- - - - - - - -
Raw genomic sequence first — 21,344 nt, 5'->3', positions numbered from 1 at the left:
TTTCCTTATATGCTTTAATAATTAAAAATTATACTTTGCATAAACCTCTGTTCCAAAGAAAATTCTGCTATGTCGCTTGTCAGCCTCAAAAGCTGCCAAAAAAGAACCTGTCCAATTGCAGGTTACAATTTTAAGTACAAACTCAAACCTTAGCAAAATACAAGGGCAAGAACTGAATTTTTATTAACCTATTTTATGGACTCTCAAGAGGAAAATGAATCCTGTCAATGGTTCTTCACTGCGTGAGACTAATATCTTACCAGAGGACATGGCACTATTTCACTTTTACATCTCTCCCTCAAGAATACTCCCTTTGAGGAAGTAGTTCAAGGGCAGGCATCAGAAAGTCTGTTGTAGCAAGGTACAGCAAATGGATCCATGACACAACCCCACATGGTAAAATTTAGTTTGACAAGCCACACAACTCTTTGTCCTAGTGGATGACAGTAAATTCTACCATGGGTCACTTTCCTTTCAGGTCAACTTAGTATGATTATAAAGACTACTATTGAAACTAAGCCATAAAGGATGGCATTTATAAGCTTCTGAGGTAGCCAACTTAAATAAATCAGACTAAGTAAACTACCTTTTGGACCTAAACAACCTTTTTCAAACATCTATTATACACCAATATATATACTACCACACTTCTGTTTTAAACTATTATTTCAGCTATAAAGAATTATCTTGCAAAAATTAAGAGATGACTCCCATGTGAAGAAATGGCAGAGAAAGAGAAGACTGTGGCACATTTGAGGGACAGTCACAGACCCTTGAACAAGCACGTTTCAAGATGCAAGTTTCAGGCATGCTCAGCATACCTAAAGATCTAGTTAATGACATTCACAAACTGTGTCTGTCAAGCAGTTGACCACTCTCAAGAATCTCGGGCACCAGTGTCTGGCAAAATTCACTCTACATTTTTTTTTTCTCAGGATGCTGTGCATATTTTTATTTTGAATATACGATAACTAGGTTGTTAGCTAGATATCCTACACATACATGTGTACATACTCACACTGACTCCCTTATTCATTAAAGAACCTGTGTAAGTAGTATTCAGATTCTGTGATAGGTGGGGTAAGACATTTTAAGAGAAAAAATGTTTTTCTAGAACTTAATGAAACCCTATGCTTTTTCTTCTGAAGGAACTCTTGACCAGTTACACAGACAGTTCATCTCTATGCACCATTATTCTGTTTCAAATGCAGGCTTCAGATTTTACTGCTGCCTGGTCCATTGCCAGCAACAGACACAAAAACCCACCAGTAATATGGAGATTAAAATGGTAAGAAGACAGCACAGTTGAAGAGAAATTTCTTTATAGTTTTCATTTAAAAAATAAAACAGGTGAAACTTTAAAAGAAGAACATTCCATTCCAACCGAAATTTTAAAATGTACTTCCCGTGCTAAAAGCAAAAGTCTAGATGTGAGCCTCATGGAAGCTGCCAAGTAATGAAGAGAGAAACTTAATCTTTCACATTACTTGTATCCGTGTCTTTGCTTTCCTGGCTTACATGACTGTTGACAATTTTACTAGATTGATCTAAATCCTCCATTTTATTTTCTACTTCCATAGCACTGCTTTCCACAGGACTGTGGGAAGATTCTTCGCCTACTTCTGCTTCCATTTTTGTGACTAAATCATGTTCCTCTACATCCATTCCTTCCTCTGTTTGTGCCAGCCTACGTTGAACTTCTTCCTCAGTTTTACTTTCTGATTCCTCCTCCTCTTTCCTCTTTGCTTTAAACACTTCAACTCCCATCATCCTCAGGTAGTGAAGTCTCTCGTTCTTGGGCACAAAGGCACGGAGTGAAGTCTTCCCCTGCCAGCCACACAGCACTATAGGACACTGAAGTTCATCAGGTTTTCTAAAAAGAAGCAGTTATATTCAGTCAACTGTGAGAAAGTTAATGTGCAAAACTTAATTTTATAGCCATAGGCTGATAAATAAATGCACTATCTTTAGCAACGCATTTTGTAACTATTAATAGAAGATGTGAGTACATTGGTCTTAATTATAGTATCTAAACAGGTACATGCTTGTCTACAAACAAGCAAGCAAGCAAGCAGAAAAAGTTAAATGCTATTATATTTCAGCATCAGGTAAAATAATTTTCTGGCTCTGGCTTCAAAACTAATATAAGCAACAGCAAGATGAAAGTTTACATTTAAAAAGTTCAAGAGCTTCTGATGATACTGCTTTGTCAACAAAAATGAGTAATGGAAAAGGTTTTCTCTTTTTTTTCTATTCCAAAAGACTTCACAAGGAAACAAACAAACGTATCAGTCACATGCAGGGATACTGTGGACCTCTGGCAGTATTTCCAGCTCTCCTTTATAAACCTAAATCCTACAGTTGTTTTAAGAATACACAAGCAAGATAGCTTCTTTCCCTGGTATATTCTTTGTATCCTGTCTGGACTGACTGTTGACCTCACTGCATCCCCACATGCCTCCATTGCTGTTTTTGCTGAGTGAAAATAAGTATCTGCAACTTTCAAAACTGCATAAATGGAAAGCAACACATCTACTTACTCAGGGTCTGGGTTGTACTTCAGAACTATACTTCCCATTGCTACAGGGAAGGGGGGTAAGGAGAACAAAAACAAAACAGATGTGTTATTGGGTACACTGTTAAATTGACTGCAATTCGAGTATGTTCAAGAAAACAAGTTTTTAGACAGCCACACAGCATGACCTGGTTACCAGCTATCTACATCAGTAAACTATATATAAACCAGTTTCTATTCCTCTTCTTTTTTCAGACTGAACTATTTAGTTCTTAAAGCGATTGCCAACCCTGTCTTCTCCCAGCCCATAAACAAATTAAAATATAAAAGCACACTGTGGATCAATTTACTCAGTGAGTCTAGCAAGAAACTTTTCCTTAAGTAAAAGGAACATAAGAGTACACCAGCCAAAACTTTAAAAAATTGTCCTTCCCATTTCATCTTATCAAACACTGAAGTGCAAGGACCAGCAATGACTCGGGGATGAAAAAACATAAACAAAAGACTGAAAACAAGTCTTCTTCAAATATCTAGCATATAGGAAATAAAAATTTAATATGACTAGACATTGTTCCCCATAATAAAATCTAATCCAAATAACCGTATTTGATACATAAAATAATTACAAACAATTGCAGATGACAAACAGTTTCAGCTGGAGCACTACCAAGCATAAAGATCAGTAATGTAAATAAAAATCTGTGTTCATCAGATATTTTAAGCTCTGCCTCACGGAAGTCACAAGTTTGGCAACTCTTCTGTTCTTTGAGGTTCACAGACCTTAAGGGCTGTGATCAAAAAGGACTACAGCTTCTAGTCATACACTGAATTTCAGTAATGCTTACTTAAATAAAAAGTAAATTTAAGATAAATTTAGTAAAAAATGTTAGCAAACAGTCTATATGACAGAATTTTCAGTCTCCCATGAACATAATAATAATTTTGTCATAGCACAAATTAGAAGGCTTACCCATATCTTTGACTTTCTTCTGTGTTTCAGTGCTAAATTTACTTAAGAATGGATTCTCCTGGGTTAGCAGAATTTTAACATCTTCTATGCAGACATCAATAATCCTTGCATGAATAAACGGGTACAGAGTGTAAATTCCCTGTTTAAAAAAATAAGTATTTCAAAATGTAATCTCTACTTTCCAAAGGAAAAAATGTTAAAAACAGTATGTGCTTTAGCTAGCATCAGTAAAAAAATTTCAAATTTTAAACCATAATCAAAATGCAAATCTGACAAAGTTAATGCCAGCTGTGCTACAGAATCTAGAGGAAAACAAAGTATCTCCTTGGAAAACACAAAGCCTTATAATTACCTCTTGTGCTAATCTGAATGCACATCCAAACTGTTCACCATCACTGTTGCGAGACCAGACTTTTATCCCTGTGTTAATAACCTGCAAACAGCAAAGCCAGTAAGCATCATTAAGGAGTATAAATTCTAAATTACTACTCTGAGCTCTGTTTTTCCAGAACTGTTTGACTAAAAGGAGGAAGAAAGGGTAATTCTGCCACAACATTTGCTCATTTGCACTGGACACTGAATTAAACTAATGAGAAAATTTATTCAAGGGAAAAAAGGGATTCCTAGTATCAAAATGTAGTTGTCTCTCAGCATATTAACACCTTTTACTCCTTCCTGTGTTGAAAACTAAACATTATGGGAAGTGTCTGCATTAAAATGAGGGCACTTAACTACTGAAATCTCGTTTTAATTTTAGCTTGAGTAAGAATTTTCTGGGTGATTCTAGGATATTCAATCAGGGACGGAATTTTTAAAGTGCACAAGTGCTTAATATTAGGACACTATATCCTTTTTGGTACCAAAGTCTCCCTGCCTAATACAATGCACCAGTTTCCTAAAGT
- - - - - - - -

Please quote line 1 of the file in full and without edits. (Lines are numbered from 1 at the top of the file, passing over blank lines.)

Raw genomic sequence first — 21,344 nt, 5'->3', positions numbered from 1 at the left: